First Time Offenders
An arrest is a confusing and traumatic experience, especially if you are a first-time offender. If you’ve never faced criminal charges, it is to your advantage to hire a criminal defense attorney early on in the process, to protect your rights and preserve your defenses. A qualified Florida criminal attorney can work toward maximizing your options and explore your potential defense strategies.
Pretrial Diversion or Deferred Prosecutiladenon
As a first-time offender, you may qualify for pretrial diversion (also called deferred prosecution in some areas). There are a number of factors that go into the State’s decision of whether to permit a first-time offender to enter diversion, including, but not limited to, the nature of your charge, the facts of your case, whether the alleged victim of your case agrees, your county of residency, etc. As you can imagine, this is not an automatic process, nor is it a “right” for a first-time offender.
A pretrial diversion means that your case is taken out of litigation, and instead you are put into a program. You are not taking a plea, and the court is not adjudicating the case. Depending on your situation, the program may involve attendance at classes, therapy, or other conditions that the state attorney negotiates with your Orlando criminal lawyer. After you have successfully completed this program, they will send a letter to the state attorney informing them and the case against you will be dropped. However, if you do not successfully complete the program, then your case will be put back into the system for litigation. In some cases, you may be able to ask to be placed back into the pretrial diversion program, but this option is not always available.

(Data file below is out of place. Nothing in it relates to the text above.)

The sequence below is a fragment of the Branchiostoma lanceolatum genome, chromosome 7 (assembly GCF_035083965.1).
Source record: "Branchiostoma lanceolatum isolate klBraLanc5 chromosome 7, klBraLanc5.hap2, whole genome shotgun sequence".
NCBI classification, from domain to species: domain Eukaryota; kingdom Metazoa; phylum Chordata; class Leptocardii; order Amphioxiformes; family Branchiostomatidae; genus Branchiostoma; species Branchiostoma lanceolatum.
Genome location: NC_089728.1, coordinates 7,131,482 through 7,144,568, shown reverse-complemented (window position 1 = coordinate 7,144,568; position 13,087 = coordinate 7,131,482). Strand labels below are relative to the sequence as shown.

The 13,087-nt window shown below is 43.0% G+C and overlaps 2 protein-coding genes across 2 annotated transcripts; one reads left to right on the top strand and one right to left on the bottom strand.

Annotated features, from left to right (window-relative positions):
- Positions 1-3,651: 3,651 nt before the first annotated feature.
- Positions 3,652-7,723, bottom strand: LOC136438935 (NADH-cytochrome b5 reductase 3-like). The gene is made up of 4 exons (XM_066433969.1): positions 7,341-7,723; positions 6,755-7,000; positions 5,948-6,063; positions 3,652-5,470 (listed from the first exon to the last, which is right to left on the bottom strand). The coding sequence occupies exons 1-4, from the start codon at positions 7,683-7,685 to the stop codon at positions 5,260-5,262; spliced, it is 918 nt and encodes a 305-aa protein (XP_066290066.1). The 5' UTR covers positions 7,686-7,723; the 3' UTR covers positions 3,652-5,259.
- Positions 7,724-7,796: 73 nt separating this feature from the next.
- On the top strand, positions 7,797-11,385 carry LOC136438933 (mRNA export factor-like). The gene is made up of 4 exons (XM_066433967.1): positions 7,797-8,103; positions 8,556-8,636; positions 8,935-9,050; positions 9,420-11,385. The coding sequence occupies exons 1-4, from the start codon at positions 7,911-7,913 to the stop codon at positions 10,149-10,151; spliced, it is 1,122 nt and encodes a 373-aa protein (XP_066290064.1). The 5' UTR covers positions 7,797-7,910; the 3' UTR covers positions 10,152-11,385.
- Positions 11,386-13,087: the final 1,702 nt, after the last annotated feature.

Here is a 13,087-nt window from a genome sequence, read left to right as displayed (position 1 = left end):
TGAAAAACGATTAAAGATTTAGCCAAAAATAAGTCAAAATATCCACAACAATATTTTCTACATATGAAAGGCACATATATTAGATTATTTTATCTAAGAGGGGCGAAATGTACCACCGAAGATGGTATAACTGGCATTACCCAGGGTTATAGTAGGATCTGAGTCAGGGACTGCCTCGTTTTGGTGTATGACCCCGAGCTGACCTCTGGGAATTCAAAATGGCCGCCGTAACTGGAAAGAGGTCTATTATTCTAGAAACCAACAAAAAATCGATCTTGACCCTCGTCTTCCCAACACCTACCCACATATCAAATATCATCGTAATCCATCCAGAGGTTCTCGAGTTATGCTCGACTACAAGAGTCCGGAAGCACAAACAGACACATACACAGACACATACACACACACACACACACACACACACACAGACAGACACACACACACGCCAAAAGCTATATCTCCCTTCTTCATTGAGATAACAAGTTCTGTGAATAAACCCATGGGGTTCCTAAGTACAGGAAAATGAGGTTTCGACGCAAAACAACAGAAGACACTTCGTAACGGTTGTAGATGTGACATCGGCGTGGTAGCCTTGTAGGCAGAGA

Should you qualify for diversion, you stand a good chance to maintain your clean criminal history, as successful completion of diversion will lead to the dismissal of the case. However, do not confuse this dismissal with a deletion of your records! Once the case is dismissed, you must petition the court to have the record deleted, which is known as an expungement. Filing a Petition to Seal or Expunge your case is a long process, which also has certain pre-conditions. For a full discussion about sealing or expunging your record, you should contact a qualified Orlando criminal lawyer to review your case.
Withhold of Adjudication
If you are unable to qualify for pretrial diversion, then you will want to seek a withhold of adjudication. As a first time offender, it is wise to take this course so that you can have a clean record when your case is over. This means that you have either taken a plea or been found guilty in court, but the court withheld adjudication. This means that you were not convicted of the crime, which can make a big difference for you. For example, if it was a felony charge, you won’t lose your rights as a result of the judgment. Also, usually you are able to seal the records for the case.
However, a withhold of adjudication can still be used for sentencing and can affect future sentences if you re-offend. It is up the discretion of the judge or the state’s attorney to give this judgment.
According to Florida law, all persons accused of a crime in state court are entitled to a bond, except for cases involving a violation of probation or first degree felonies that are punishable by life in prison. Even when charged with a life felony or VOP, a defendant may be able to secure a bond pending the outcome of the case.
There are many variables which may affect whether the court is willing to issue a bond and whether the bond follows the statutory bond schedule. Among some of the factors to which a judge may look are the criminal history of the accused, the nature of the offense charged, the facts alleged in the case, whether the accused has ever failed to appear for court, whether the accused has significant ties to the community and what risk, if any, the accused may have to re-offend if released from custody.
For a full and frank discussion on the likelihood of getting a bond, you should talk to an experienced Florida criminal attorney, with an understanding of many practice areas, about your case.